This is my view. It is based upon fairly well established philosophical, and psychological principles, but also includes more recent material.
Human beings like to categorise things. We examine the world, find similarities and differences between things (and people) and then assign them to socially normalised categories that aid in future identification. So, for example, I can tell the difference between chairs and tables, and within these broad categories, discriminate between specific types of chairs (a throne versus a wing-armchair) and tables (an altar versus coffee table). Sometimes the categories overlap, and then much confusion results: “Is this a pond or a lake? Is that a hill or a mountain?”.
But when it comes to human beings, another element contributes to discriminatory categorisation. That is the evolutionary necessity of safety, which has a hereditary component, and provides automatic heuristics that alert us to differences in the environment that could be a threat to our survival.
So we have an in-built ‘System 1’ component that gives a warning light for anything that does not ‘fit’ the categorises we are accommodated to. In the distant past this was a vital tool for our survival. It helps to have a ‘red alert’ system that tells you that the movement in that tree might be a leopard or just the movement of dappled leafs in the wind. Whether you pass on your genes to a future generation will depend on the status of your ability to discriminate between danger and normalcy. The leopard gets you, and you’re not going to get past the mating age.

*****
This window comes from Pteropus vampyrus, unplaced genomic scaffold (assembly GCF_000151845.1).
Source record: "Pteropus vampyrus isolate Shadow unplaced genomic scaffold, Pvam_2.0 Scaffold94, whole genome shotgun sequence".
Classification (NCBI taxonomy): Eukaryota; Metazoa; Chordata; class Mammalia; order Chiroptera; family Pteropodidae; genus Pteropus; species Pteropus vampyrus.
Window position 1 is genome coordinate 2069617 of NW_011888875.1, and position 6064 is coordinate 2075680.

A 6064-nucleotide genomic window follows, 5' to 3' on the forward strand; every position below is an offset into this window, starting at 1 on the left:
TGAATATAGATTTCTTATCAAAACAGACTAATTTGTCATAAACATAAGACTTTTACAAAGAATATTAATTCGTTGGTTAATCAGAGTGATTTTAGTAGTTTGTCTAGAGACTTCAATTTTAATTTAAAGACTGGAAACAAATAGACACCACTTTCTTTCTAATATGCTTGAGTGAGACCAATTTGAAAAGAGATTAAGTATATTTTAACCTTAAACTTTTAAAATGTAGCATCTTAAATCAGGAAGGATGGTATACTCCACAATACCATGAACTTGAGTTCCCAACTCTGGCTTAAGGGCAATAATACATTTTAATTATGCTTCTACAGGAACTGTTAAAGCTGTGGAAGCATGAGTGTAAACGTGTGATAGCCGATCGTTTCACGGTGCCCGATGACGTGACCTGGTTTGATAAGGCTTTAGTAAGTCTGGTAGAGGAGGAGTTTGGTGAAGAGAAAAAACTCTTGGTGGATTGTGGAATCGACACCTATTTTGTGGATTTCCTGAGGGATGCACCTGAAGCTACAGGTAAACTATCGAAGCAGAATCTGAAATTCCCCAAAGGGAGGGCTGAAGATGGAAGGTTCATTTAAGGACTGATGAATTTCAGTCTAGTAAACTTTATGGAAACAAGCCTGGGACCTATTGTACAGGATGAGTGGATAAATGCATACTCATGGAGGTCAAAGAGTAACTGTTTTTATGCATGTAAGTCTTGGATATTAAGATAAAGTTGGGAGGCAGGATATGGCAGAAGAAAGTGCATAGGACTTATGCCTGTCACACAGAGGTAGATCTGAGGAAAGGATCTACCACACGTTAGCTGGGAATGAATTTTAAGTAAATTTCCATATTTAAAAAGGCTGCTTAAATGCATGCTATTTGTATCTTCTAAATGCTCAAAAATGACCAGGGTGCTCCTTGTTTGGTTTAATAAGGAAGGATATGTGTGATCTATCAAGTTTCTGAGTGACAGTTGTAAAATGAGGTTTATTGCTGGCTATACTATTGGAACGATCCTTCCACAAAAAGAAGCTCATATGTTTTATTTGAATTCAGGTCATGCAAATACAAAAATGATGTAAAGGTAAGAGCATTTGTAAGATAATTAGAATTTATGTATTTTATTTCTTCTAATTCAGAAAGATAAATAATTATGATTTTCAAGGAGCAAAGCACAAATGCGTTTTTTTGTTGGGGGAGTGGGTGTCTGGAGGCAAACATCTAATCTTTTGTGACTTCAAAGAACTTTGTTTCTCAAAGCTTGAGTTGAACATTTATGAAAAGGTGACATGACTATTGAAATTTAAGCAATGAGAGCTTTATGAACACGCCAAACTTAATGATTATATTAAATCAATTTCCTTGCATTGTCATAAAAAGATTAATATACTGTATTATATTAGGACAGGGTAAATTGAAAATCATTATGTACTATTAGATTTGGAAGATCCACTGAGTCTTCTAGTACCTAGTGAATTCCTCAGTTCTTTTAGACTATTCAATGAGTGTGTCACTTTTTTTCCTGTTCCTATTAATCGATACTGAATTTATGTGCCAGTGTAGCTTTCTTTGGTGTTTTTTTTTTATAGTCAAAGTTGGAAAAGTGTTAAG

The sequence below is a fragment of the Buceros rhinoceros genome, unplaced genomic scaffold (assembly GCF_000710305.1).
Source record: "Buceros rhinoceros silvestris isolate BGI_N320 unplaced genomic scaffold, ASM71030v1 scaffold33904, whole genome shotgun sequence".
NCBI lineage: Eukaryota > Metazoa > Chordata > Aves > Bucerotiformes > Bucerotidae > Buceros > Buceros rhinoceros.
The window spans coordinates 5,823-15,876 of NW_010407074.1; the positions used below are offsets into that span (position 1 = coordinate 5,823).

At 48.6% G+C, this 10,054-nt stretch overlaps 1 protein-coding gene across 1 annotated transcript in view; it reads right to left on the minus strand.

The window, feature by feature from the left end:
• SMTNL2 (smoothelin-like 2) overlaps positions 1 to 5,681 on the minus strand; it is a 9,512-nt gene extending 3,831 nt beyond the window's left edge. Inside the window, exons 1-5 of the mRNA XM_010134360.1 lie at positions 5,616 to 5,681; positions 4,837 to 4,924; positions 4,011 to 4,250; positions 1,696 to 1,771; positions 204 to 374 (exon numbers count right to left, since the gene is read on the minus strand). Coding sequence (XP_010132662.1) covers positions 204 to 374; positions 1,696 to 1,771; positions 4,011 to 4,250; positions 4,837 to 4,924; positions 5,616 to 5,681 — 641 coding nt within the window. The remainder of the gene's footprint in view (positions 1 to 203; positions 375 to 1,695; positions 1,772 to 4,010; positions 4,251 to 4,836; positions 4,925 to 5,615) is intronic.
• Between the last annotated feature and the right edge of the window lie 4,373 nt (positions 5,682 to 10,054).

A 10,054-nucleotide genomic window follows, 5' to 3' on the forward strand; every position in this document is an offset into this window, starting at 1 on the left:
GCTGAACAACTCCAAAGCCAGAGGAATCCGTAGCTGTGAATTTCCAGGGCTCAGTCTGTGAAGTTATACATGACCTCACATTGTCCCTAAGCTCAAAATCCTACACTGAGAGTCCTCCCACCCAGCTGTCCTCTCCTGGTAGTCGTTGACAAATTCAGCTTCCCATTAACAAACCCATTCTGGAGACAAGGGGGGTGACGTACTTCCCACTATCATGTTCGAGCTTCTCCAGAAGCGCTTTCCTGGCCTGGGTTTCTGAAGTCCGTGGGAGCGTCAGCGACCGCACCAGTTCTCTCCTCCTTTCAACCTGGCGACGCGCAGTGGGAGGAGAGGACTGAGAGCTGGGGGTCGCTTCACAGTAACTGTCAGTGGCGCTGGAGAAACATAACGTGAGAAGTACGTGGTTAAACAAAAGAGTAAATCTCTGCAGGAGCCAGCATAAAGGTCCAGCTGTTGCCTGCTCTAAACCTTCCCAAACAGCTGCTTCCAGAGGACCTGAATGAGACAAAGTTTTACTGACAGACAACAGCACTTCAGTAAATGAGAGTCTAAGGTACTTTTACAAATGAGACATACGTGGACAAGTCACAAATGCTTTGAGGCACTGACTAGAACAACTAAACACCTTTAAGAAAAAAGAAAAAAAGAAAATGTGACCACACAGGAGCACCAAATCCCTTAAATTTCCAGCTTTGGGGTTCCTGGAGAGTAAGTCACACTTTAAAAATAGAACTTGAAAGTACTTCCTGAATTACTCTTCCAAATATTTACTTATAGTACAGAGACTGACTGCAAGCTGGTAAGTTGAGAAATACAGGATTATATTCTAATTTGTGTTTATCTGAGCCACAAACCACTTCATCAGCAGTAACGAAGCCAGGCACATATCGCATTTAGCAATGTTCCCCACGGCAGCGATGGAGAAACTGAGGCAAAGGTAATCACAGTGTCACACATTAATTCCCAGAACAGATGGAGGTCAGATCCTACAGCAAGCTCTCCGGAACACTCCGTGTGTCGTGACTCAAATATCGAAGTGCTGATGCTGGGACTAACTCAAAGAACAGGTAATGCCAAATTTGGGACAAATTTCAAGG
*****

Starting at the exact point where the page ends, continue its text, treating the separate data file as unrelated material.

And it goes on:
But though the System 1 component was an asset many (many) millenia ago, it is now often a liability. It still makes us feel uneasy when we come across people who don’t ‘fit’ the learned categorisations we have embedded in our non-accessible psychology. We react with full alert, screens-up, and in some cases, aggression in mind. We can’t help it. System 1 is built-in and can’t be turned off.
The problem with the HATE is that it is a phobia rooted in an atavistic instinct which is of little use to us in the 21st Century. We only need it to spot issue that might be a threat to life and limb, but it is also driving a fear (and resultant hatred) of anything that doesn’t fit it’s heuristic. This is more than enough to justify the reactions that some people feel. The existential threat for them is SO strong, that it overrides the rational capacity for empathy and produces violence (or at the very least, unreasonable prejudicial antipathy).
But here’s the good news: it can be educated, disciplined, and hence restrained for doing harm. The rational part of the human consciousness can override it’s urges.
Bot ONLY if we’re willing to admit we ALL suffer from it!
Racists and transphobes don’t, of course. They think they’re being rational, when in reality they’re being driven by a million-year-old faulty response system. Like a smoke alarm that always goes off when you make toast. Their fear, and resultant hatred, can be rationalised away by stories they tell themselves: ideologies, religions, racial myths, past-history narratives, etc. but in reality they’re telling themselves consoling lies.
In the depths of the human psyche, our worst prejudices are all just pure, animal fear.